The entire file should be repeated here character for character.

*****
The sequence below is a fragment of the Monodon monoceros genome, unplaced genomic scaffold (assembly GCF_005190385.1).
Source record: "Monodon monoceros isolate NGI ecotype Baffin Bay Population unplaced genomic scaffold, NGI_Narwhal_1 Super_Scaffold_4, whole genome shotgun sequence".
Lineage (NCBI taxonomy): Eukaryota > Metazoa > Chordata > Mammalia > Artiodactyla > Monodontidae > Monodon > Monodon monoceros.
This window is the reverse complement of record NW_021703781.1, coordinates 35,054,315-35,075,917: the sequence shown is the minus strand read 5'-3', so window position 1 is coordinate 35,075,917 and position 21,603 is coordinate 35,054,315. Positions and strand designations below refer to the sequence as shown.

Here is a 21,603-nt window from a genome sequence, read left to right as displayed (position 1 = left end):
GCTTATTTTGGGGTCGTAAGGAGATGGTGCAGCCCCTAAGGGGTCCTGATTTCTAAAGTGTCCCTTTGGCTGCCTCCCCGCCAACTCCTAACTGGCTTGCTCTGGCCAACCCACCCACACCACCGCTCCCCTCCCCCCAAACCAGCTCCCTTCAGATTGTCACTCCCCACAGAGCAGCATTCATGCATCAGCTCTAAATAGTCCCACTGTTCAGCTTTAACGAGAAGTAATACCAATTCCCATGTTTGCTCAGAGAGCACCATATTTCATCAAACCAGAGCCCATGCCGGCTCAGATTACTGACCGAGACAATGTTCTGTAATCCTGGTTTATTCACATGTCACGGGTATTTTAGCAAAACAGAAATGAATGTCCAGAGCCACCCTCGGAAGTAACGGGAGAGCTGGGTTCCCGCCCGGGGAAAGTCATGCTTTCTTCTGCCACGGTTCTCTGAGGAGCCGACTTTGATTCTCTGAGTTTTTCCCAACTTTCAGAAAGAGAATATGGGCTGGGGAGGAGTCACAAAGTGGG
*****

The sequence below is a fragment of the Monodon monoceros genome, unplaced genomic scaffold (assembly GCF_005190385.1).
Source record: "Monodon monoceros isolate NGI ecotype Baffin Bay Population unplaced genomic scaffold, NGI_Narwhal_1 Super_Scaffold_4, whole genome shotgun sequence".
Lineage (NCBI taxonomy): Eukaryota > Metazoa > Chordata > Mammalia > Artiodactyla > Monodontidae > Monodon > Monodon monoceros.
This window is the reverse complement of record NW_021703781.1, coordinates 35,054,315-35,075,917: the sequence shown is the minus strand read 5'-3', so window position 1 is coordinate 35,075,917 and position 21,603 is coordinate 35,054,315. Positions and strand designations below refer to the sequence as shown.

Here is a 21,603-nt window from a genome sequence, read left to right as displayed (position 1 = left end):
GCTTATTTTGGGGTCGTAAGGAGATGGTGCAGCCCCTAAGGGGTCCTGATTTCTAAAGTGTCCCTTTGGCTGCCTCCCCGCCAACTCCTAACTGGCTTGCTCTGGCCAACCCACCCACACCACCGCTCCCCTCCCCCCAAACCAGCTCCCTTCAGATTGTCACTCCCCACAGAGCAGCATTCATGCATCAGCTCTAAATAGTCCCACTGTTCAGCTTTAACGAGAAGTAATACCAATTCCCATGTTTGCTCAGAGAGCACCATATTTCATCAAACCAGAGCCCATGCCGGCTCAGATTACTGACCGAGACAATGTTCTGTAATCCTGGTTTATTCACATGTCACGGGTATTTTAGCAAAACAGAAATGAATGTCCAGAGCCACCCTCGGAAGTAACGGGAGAGCTGGGTTCCCGCCCGGGGAAAGTCATGCTTTCTTCTGCCACGGTTCTCTGAGGAGCCGACTTTGATTCTCTGAGTTTTTCCCAACTTTCAGAAAGAGAATATGGGCTGGGGAGGAGTCACAAAGTGGG